Indiana Daily Student

OPINION: Separating the art from the artist is not an exact science

<p>John Mulaney performs onstage at NRDC&#x27;s &quot;Night of Comedy&quot; Benefit, in partnership with Discovery Inc. and hosted by Seth Meyers, on April 30, 2019, in New York City. </p><p></p><p></p>

John Mulaney performs onstage at NRDC's "Night of Comedy" Benefit, in partnership with Discovery Inc. and hosted by Seth Meyers, on April 30, 2019, in New York City.

I remember having an argument in high school with a few friends about where to draw the line when separating the art from the artist. At the time, the discussion centered around Kanye West, who had recently made his full plunge into Trump fandom. 

The conversation ultimately went nowhere, but it has echoed in my memory from time to time because I still don’t have an answer. There is no universally correct place to draw the line.

Maybe this would be a simpler discussion if people themselves were simpler. If only we could neatly fit into boxes of good and bad, but everyone is human. Beyond that, rarely is art made only by one person. Should we boycott a movie because Kevin Spacey cameoed in it? Should we drop The Beatles because of John Lennon? Should we dismiss the Lakers’ historic greatness because of Kobe Bryant?

Is it better if the offender is dead and cannot profit off their image? I don’t know.

So then it falls to individuals to decide what to engage with. For some people, Chris Brown is the line. For others, it’s Bill Cosby or Papa John.

For other people, the line may be drawn with Tiger Woods or even John Mulaney, who announced his girlfriend’s pregnancy on “Late Night with Seth Meyers” only four months after his divorce. While I’m not claiming they have not done morally questionable things, the backlash far outweighs their actions in some cases.

I remember growing up vaguely aware of Tiger Woods’ infidelity, but coverage of it was so comprehensive and negative that it felt like he murdered someone. John Mulaney hasn’t even been confirmed to have done anything particularly objectionable, but his fanbase has been up in arms since May.

Again, I’m not suggesting that I approve of problematic behavior so long as it’s not as bad as others’. However, uniformly punishing celebrities and creators for messing up only serves to homogenize the public reaction to misdeeds, which in turn decreases the attention shown to the worst offenders.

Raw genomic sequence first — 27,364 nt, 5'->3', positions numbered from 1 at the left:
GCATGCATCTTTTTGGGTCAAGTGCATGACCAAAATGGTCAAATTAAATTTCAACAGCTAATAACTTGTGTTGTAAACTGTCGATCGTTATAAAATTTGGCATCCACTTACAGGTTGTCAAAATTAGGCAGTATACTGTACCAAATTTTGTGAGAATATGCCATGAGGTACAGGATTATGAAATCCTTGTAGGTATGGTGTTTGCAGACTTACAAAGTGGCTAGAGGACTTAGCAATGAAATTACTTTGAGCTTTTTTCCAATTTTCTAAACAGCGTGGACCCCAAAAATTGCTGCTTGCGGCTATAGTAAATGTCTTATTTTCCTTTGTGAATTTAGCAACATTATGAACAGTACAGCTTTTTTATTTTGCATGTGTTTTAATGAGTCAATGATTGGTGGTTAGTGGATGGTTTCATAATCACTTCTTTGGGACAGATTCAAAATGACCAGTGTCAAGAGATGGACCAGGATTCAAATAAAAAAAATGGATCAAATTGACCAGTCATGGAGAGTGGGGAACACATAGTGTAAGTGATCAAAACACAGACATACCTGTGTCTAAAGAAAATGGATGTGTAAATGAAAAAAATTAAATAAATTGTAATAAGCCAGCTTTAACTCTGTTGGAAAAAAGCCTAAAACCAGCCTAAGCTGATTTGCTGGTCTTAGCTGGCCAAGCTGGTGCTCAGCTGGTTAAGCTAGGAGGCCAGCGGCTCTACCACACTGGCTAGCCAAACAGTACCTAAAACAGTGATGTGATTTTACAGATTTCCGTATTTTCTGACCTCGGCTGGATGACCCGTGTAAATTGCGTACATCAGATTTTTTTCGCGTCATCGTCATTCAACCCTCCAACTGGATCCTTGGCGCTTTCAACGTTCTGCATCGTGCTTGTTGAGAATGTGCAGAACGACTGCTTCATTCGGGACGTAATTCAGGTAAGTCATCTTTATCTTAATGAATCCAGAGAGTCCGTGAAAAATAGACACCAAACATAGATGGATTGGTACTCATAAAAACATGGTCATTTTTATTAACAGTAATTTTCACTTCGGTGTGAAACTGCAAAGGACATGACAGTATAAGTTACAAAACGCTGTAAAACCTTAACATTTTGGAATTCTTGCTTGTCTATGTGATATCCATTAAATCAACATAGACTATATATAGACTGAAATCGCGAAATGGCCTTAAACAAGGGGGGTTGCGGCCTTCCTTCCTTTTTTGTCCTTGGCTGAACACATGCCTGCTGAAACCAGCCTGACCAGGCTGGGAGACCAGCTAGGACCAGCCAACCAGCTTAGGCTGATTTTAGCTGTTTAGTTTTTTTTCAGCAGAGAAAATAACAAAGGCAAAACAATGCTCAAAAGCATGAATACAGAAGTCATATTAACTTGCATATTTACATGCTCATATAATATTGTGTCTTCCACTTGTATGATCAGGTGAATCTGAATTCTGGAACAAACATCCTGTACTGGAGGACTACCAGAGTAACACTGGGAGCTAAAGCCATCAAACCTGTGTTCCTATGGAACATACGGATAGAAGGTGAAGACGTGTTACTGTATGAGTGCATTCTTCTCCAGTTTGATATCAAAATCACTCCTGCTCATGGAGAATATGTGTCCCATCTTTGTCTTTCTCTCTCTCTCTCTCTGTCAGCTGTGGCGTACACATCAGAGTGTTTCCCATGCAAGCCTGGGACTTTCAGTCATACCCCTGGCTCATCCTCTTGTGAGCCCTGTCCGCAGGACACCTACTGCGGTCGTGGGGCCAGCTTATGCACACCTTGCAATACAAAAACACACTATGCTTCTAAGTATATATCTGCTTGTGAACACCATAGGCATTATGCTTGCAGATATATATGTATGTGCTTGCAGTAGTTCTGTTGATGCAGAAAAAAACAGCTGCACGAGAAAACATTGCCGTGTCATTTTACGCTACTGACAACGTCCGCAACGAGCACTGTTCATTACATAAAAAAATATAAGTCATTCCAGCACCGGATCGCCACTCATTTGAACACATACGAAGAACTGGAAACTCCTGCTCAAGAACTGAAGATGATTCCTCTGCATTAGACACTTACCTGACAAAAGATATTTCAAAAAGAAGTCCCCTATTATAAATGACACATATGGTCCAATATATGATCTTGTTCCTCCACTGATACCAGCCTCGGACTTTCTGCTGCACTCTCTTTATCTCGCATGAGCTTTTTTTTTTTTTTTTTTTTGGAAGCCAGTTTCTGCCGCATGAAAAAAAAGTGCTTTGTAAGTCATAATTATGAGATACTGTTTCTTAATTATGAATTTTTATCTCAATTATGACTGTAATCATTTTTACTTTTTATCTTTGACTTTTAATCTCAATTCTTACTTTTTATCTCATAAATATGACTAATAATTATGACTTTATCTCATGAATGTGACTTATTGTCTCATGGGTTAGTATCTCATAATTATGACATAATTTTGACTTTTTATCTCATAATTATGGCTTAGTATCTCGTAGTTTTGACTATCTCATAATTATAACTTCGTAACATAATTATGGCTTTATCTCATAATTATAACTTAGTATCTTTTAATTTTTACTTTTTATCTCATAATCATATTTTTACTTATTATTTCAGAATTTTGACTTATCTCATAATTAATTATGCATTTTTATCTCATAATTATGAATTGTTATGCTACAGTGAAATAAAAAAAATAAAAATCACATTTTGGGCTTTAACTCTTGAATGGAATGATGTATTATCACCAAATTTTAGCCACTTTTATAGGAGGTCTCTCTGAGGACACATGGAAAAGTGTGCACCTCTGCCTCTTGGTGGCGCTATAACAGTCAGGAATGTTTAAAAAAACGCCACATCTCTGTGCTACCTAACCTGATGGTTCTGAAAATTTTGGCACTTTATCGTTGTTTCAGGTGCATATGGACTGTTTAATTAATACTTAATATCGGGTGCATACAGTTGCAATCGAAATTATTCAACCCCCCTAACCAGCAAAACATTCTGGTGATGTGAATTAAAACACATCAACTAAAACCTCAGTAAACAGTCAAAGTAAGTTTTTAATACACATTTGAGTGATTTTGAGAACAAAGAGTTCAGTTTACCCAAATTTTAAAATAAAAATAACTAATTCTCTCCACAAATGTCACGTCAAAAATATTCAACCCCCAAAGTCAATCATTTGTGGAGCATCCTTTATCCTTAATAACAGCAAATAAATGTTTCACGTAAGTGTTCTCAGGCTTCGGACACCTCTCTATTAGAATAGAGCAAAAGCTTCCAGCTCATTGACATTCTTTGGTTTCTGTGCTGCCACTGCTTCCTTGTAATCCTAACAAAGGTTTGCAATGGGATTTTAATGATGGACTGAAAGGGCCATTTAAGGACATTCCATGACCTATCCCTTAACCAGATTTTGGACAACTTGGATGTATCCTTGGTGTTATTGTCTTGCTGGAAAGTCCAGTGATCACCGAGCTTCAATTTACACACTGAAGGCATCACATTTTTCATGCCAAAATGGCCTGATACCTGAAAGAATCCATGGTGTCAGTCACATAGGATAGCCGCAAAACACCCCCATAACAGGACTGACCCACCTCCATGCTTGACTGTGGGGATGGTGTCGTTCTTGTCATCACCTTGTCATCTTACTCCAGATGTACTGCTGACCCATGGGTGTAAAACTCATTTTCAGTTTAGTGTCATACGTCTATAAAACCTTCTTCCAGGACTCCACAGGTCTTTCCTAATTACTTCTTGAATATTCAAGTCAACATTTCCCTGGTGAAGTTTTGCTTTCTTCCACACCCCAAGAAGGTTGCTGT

When both events are covered similarly, it offers people an easy response to their own public controversy: complain about “cancel culture” and get Ben Shapiro or Tucker Carlson to defend them. This happens again and again and again

I worry that our societally punitive tendencies only serve to push people to the right. It also reminds me of a phrase I once heard: the left punishes and the right recruits.

Perhaps that’s what drew Kanye in about Trump, who is a public mess himself.

But none of this would be a necessary conversation if only “good” people produced “good” art. It’s clear that is not the case. 

I’ve seen people pull a full 180 describing the quality of someone’s work after learning that the creator is problematic. They try to intellectualize their newfound dislike for the work by picking apart the art itself, hoping to find previously unfound problems.

This is futile. There is absolutely nothing restricting a rapist from releasing the indie bop of the summer or a pedophile apologist from filming the most breathtaking movie you’ve ever seen. 

However, it is up to you to decide whether you want to engage with these things. Nobody can force you to engage or not engage with art.

I don’t really have a clear recommendation or some universal rule. Morality is never easy, and every person reading this will draw their line in a different place. 

Noah Moore (he/him) is a junior studying psychology, theatre and drama and international studies. He is a member of the Singing Hoosiers and serves in IU Student Government.

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